Saturday, May 20, 2006

A hundred years ahead of his time

19th of May happens to be the birthday of Gilbert Jessop, 'The Croucher', who was perhaps born a hundred years ahead of the era that he could have made his own (b. 1874). Here's what Cricinfo has to say about the English cricketer on 'All Todays Yesterdays':

Gilbert Jessop was arguably a fiercer hitter than Viv Richards, Ian Botham, Adam Gilchrist, or anyone else who has belted leather for a living, and his feats with the willow are legendary. Known as "The Croucher" for his unusual stance, he hit his first ball for Gloucestershire for four, having come in on a hat-trick, and his 53 first-class centuries came at the unbelievable average rate of 82.7 runs an hour. At Hove in 1903, he smashed 286 against Sussex in under three hours. He also creamed 157 in an hour against West Indies in 1900. In 18 Tests he made only one hundred, but what an innings it was. Against Australia on a poor Oval wicket in 1902, England were 48 for 5 chasing 263 when Jessop entered the arena. He walloped 104 in only 77 minutes, out of 139 runs scored while he was at the crease, and England eventually crept home by one wicket. Jessop was also a genuinely fast bowler and sensational in the covers."

More plaudits appear on Wisden Player page of the original Master Blaster.

"A fast bowler good enough to be selected for England purely in this role, a superlative cover fielder, Jessop is best remembered for his thrilling batsmanship. To quote HS Altham "no cricketer that has ever lived hit the ball so often, so fast and with such a bewildering variety of strokes". By no means a big man at 5'7" and 11 stone, he was a powerful driver, fierce cutter and hooker, but could also play delicate late cuts and glances. In his best innings he scored at rates of close to 100 runs/hour."

Pity then that none cared to invent the television camera half a century earlier. Those figures would make a few 'destructive' batsmen of today look like freshers from the Chris Tavaré school. One-day cricket (not to mention Twenty20) could have benefitted as much from Jessop's contributions as that other big J from 1990's Sri Lanka.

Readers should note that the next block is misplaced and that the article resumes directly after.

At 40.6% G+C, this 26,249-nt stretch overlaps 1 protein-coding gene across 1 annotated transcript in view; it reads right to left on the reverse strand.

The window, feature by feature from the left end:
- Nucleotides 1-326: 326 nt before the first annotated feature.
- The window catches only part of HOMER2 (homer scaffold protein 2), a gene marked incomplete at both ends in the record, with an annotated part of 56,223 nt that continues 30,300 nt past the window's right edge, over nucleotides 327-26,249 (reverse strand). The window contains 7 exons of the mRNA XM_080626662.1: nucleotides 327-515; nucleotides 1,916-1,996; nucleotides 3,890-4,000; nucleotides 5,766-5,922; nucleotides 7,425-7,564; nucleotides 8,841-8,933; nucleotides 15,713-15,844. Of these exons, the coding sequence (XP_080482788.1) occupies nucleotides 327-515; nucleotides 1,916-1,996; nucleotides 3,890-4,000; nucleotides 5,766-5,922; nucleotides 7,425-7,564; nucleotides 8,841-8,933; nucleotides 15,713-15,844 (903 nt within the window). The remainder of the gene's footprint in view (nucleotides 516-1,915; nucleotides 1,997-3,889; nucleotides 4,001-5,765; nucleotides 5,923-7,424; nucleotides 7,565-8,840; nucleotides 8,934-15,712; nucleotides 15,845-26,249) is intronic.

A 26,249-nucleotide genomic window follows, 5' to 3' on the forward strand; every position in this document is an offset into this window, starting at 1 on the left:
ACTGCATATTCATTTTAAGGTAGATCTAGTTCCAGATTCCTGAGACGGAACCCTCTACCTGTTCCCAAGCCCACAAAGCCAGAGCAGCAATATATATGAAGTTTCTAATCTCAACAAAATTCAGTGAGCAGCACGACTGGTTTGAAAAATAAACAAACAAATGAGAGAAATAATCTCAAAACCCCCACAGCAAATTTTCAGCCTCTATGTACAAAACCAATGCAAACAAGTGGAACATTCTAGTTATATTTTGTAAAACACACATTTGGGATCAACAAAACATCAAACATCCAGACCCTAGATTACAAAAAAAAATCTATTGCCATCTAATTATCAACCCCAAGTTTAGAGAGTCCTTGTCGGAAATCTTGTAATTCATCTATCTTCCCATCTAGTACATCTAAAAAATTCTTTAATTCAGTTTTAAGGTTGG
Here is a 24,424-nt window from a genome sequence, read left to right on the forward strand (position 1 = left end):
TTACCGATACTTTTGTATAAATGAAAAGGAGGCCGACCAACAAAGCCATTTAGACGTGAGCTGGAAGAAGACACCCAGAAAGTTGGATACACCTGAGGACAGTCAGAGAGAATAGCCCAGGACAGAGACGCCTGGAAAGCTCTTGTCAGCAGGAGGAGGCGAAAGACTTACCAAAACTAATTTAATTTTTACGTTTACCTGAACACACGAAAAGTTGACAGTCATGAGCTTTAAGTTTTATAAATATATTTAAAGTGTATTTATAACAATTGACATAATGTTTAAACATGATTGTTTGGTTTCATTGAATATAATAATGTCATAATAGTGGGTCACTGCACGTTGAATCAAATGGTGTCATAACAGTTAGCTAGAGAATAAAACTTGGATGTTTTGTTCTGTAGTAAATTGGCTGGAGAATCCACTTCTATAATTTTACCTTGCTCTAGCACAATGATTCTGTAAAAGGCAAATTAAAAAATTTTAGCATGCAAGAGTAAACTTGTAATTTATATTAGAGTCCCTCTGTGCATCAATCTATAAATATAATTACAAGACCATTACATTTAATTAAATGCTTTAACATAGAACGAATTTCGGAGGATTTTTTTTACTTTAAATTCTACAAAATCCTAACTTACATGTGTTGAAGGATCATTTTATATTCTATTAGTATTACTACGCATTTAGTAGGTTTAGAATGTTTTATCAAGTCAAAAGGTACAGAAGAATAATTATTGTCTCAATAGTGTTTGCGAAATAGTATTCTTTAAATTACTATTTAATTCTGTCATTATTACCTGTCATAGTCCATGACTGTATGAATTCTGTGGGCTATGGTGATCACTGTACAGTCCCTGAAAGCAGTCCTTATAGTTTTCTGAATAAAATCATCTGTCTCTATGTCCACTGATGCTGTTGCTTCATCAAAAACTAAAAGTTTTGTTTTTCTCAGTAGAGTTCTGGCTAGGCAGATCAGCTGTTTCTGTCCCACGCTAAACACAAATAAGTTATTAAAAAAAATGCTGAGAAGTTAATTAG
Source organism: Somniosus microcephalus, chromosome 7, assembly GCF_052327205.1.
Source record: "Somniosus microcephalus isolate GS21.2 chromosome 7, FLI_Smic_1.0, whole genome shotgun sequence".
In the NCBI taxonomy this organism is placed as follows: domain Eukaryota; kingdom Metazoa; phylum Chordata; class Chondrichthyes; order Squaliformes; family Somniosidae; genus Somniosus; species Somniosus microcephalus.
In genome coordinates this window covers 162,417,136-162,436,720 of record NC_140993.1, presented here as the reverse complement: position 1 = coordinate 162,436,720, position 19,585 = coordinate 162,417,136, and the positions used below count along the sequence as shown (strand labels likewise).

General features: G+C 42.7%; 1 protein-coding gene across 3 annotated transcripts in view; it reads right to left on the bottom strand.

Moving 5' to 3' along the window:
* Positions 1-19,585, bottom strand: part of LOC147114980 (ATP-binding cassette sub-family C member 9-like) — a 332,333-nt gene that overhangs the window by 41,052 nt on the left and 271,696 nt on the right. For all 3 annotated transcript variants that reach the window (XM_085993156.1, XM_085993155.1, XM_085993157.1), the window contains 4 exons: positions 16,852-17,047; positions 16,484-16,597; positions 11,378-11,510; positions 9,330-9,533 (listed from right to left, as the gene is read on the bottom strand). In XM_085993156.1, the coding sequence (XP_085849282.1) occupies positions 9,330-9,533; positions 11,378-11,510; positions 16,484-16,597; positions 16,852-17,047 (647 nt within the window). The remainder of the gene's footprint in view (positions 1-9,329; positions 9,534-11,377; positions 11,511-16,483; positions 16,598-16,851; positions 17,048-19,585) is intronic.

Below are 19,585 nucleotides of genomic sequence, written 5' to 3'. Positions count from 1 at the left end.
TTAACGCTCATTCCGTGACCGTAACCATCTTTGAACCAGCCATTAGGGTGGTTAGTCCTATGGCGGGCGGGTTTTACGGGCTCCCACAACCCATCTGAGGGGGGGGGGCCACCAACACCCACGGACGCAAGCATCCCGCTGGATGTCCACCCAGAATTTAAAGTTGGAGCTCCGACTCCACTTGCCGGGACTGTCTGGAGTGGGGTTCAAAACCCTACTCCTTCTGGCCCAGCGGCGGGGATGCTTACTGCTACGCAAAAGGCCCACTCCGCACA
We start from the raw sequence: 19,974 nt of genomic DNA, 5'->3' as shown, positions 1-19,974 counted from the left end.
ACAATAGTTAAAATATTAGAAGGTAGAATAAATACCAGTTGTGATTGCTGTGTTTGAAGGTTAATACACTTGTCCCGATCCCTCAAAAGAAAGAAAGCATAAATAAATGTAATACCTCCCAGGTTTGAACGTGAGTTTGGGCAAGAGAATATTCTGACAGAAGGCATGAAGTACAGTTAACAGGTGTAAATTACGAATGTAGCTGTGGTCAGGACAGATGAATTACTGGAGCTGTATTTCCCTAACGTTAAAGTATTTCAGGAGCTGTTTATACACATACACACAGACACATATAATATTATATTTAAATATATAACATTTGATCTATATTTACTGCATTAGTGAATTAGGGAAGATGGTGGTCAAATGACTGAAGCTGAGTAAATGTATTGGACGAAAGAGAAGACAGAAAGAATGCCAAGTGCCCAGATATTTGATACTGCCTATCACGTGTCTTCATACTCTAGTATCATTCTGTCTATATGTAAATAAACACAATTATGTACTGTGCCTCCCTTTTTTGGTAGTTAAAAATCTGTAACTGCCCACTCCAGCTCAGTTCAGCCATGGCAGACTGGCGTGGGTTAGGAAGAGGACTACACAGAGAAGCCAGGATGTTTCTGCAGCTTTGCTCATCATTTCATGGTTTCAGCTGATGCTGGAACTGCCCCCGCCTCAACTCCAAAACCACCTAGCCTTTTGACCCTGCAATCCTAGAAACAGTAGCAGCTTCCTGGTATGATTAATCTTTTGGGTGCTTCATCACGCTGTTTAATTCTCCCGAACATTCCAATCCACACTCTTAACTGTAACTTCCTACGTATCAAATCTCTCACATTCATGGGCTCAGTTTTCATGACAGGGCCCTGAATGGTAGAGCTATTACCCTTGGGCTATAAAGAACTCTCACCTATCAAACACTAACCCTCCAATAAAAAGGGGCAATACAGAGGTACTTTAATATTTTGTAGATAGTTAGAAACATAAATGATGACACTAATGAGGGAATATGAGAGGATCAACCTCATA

Jessop averaged 21.88 with the bat in Tests. At the time it was not as bad a batting average as it appears today if one considers that an average of 24.9 runs were scored per English wicket in the 1st decade of last century while the corresponding figure stands at 34.6 a century later. His career bowling average was up around the pedestrian mid thirties for the 18 Test matches he played. But the very decent figure of 22.79 in his First Class career bowling average column indicates he was more than handy with the ball.

These 'highlights packages' of the man's cricketing deeds makes me chew off nails. The disappointment of not having witnessed him in action is no less than that of missing out on Bradman, WG, Hobbs, Ranjitsinghji, Lala Amarnath or Jessop's contemporary
George Lohmann (the man who had a Test career bowling average of 10.75).

Gilbert Jessop is one of the precious breed that stands out in every generation that plays cricket, that does more for the spread of the game than even some truly great peers, that hooks most of us on to this game as very young kids through their 'straight from the heart' approach much before increased knowledge of a heavily statistical game silently shifts our attention and admiration towards players having methods supported by successful numbers and results.

Coming back to that wishful first line, Duncan Fletcher would have been snoring a lot louder under his blanket today if he had an extra Freddie (and maybe more) up his sleeve for THE title defence Down Under.

[cross posted at Desicritics]

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